Viruses can easily cling to hard, plastic surfaces, like your smartphone as well as the tables, chairs and counters you set it on.
  • The seasonal flu shot cannot give you the flu.
    This is a myth, the flu vaccine does not contain live flu virus.
  • It might spare you a heart attack.
    Influenza causes inflammation throughout your body, which can cause arterial plaque to dislodge and form a blood clot.

If you haven’t received your seasonal flu shot yet, there is still time! For flu shots in Pomona Valley, visit Pomona Valley Health Centers and protect yourself (and those you may come in contact with) from this severe flu season.

Prepare for Cold and Flu Season

cold and flu season

To reference a popular television series: “Winter is coming,” and with it, cold and flu season. Although influenza viruses can occur at various times of the year, increases in flu activity during the month of October are common. So, can you avoid getting sick? Maybe not, but you can certainly take steps to increase your chances of staying healthy.

Flu shot or not?

For 2016, the influenza vaccine is indicated for a wide range of people, including children as young as 6 months of age, pregnant women and even people with chronic conditions. Of course, should you have questions about this year’s flu vaccine, reach out to the caring family doctors at Pomona Valley Health Centers.

Who should not get the flu shot:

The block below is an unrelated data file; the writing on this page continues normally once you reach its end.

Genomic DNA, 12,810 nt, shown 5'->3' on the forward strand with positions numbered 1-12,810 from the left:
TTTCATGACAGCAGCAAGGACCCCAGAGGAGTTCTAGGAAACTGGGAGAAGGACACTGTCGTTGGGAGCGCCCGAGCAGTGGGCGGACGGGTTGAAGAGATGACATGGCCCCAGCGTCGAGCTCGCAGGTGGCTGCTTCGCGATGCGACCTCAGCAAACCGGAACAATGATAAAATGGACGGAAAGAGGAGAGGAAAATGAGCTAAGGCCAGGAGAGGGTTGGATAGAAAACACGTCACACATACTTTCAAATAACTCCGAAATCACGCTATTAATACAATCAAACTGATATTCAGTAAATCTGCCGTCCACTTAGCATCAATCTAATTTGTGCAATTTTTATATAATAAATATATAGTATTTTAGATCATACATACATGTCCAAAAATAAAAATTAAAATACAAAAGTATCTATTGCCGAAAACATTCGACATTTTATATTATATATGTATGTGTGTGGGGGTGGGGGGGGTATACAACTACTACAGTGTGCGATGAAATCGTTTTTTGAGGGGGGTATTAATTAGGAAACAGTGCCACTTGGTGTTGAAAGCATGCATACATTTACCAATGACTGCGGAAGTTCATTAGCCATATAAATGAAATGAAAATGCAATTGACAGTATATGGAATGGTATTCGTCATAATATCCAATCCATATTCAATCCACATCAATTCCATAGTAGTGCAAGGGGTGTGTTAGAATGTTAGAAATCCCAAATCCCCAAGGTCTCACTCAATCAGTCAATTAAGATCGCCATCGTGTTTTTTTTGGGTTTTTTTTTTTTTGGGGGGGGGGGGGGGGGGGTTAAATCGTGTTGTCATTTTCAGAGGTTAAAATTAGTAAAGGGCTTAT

• Children younger than 6 months
  • People with severe, life-threatening allergies to the flu vaccine or any ingredient in it. (may include gelatin, antibiotics or other ingredients)
  • People with egg allergies

Who should talk to their doctor about the flu shot:

  • Those who have had Guillain-Barré Syndrome (GBS), a severe paralyzing illness
  • People who are experiencing cold or flu symptoms

Prepare for cold and flu season

There are few ways you can improve your odds of avoiding the flu, or at least be well-equipped to fight it, including:

  • Load up on tissues, hand soap, hand sanitizer and paper towels.
  • Be ready for sick kids by picking up games, puzzles, coloring books or DVDs.
  • Stock your medicine cabinet with pain relievers, fever reducers, decongestants or cough syrups.
  • Test your thermometer to make sure the batteries are working.
  • Disinfect doorknobs, remote controls and phones every day.
  • Clean your humidifier.
  • Avoid germy hands. Tell kids to wash for as long as it takes to sing two rounds of “Happy Birthday,” and that goes for you, too!
  • Two words: Hand sanitizer. Not foolproof, but every little precaution helps. Place a bottle in every room. Make sure it’s at least 60 percent alcohol, and have everyone use it each time they pass by.
  • Plan for sick days. Even if you don’t get sick, you may need to care for your sick kids. Know your office policy for sick days.
  • Friends and family to the rescue: Ask for help in case you’re too sick to care for your sick kids, or are unable to get them to after-school activities.
  • Rest to fight, recover from or avoid a cold or flu.
  • Get your flu shot. Talk to your doctor about getting the whole family vaccinated.

Helping you stay healthy all year long is our passion at Pomona Valley Health Centers. From family medicine and sports medicine to sleep disorders and urgent care, PVHC offers convenient locations throughout Southern California’s Inland Empire in Pomona, Chino Hills, Chino Hills Crossroads and Claremont.

To schedule an appointment, call 909-630-7829 or click here to use our online form.